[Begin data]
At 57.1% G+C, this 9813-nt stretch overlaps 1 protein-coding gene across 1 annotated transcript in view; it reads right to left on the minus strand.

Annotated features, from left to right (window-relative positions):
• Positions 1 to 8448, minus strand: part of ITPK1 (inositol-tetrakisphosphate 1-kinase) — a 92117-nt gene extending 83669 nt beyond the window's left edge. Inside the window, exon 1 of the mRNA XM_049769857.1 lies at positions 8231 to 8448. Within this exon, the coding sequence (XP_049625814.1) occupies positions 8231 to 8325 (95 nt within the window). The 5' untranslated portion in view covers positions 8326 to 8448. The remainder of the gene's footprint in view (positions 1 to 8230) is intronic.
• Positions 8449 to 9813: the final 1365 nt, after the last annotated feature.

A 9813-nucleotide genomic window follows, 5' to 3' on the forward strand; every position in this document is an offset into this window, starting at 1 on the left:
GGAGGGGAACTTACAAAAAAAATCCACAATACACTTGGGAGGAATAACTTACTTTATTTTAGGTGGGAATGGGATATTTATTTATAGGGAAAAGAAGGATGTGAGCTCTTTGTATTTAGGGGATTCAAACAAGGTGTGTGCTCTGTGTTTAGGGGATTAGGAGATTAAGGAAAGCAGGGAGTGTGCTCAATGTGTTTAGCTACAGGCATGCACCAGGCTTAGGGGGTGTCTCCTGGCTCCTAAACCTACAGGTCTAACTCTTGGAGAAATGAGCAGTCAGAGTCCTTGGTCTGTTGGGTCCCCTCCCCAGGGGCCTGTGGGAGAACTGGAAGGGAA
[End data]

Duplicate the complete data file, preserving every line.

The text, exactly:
At 57.1% G+C, this 9813-nt stretch overlaps 1 protein-coding gene across 1 annotated transcript in view; it reads right to left on the minus strand.

Annotated features, from left to right (window-relative positions):
• Positions 1 to 8448, minus strand: part of ITPK1 (inositol-tetrakisphosphate 1-kinase) — a 92117-nt gene extending 83669 nt beyond the window's left edge. Inside the window, exon 1 of the mRNA XM_049769857.1 lies at positions 8231 to 8448. Within this exon, the coding sequence (XP_049625814.1) occupies positions 8231 to 8325 (95 nt within the window). The 5' untranslated portion in view covers positions 8326 to 8448. The remainder of the gene's footprint in view (positions 1 to 8230) is intronic.
• Positions 8449 to 9813: the final 1365 nt, after the last annotated feature.

A 9813-nucleotide genomic window follows, 5' to 3' on the forward strand; every position in this document is an offset into this window, starting at 1 on the left:
GGAGGGGAACTTACAAAAAAAATCCACAATACACTTGGGAGGAATAACTTACTTTATTTTAGGTGGGAATGGGATATTTATTTATAGGGAAAAGAAGGATGTGAGCTCTTTGTATTTAGGGGATTCAAACAAGGTGTGTGCTCTGTGTTTAGGGGATTAGGAGATTAAGGAAAGCAGGGAGTGTGCTCAATGTGTTTAGCTACAGGCATGCACCAGGCTTAGGGGGTGTCTCCTGGCTCCTAAACCTACAGGTCTAACTCTTGGAGAAATGAGCAGTCAGAGTCCTTGGTCTGTTGGGTCCCCTCCCCAGGGGCCTGTGGGAGAACTGGAAGGGAA